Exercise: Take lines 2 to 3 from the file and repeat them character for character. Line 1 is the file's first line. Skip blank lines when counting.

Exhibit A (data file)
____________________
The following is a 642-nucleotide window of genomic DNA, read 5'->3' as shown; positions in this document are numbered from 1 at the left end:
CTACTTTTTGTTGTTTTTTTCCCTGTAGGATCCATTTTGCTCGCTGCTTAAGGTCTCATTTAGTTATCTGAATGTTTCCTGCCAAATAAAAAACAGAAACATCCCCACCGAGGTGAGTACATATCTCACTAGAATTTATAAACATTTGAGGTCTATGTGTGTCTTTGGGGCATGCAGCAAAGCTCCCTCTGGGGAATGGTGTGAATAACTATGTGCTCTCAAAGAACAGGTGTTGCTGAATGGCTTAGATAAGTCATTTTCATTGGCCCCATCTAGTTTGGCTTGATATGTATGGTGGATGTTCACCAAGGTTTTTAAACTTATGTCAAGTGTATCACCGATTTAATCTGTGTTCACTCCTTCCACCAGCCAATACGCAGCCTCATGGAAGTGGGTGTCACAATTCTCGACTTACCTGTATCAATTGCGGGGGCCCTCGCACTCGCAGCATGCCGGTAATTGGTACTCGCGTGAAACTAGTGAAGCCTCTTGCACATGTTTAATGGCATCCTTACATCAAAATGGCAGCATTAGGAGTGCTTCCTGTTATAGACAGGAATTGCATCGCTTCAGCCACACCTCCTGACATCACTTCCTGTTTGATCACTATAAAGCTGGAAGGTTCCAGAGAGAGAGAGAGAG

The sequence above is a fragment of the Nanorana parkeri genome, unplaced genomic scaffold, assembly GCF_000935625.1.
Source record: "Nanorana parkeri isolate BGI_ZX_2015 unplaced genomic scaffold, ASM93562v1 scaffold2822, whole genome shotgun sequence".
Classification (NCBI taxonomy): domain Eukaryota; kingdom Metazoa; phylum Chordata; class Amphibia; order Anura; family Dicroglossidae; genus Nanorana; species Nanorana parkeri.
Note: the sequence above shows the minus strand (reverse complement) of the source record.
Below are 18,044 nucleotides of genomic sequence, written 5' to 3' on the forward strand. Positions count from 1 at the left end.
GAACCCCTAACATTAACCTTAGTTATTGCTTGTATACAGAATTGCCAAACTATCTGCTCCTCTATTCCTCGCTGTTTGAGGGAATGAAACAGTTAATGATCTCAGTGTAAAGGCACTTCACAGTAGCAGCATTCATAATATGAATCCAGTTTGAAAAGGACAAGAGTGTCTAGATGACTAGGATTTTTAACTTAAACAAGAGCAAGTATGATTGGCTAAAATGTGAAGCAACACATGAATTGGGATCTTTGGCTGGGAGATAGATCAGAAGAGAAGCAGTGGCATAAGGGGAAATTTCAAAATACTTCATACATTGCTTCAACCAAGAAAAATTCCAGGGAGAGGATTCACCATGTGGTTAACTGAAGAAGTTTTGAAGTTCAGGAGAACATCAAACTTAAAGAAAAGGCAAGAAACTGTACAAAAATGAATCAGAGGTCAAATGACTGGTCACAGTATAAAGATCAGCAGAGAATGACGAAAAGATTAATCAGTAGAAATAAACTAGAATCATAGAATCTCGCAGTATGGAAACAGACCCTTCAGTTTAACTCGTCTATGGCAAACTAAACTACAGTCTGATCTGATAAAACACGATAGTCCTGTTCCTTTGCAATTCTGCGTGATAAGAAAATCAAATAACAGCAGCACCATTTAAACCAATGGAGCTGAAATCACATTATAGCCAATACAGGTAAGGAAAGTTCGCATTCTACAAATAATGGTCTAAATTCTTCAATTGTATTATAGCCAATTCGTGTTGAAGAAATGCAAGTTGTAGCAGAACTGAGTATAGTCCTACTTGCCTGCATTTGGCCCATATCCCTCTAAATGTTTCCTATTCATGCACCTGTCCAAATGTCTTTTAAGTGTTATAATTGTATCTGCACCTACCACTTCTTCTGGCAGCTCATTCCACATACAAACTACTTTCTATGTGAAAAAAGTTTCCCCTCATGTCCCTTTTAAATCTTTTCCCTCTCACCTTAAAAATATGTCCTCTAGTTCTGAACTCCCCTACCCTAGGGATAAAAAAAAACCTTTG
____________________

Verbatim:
CTACTTTTTGTTGTTTTTTTCCCTGTAGGATCCATTTTGCTCGCTGCTTAAGGTCTCATTTAGTTATCTGAATGTTTCCTGCCAAATAAAAAACAGAAACATCCCCACCGAGGTGAGTACATATCTCACTAGAATTTATAAACATTTGAGGTCTATGTGTGTCTTTGGGGCATGCAGCAAAGCTCCCTCTGGGGAATGGTGTGAATAACTATGTGCTCTCAAAGAACAGGTGTTGCTGAATGGCTTAGATAAGTCATTTTCATTGGCCCCATCTAGTTTGGCTTGATATGTATGGTGGATGTTCACCAAGGTTTTTAAACTTATGTCAAGTGTATCACCGATTTAATCTGTGTTCACTCCTTCCACCAGCCAATACGCAGCCTCATGGAAGTGGGTGTCACAATTCTCGACTTACCTGTATCAATTGCGGGGGCCCTCGCACTCGCAGCATGCCGGTAATTGGTACTCGCGTGAAACTAGTGAAGCCTCTTGCACATGTTTAATGGCATCCTTACATCAAAATGGCAGCATTAGGAGTGCTTCCTGTTATAGACAGGAATTGCATCGCTTCAGCCACACCTCCTGACATCACTTCCTGTTTGATCACTATAAAGCTGGAAGGTTCCAGAGAGAGAGAGAGAG

The sequence above is a fragment of the Nanorana parkeri genome, unplaced genomic scaffold, assembly GCF_000935625.1.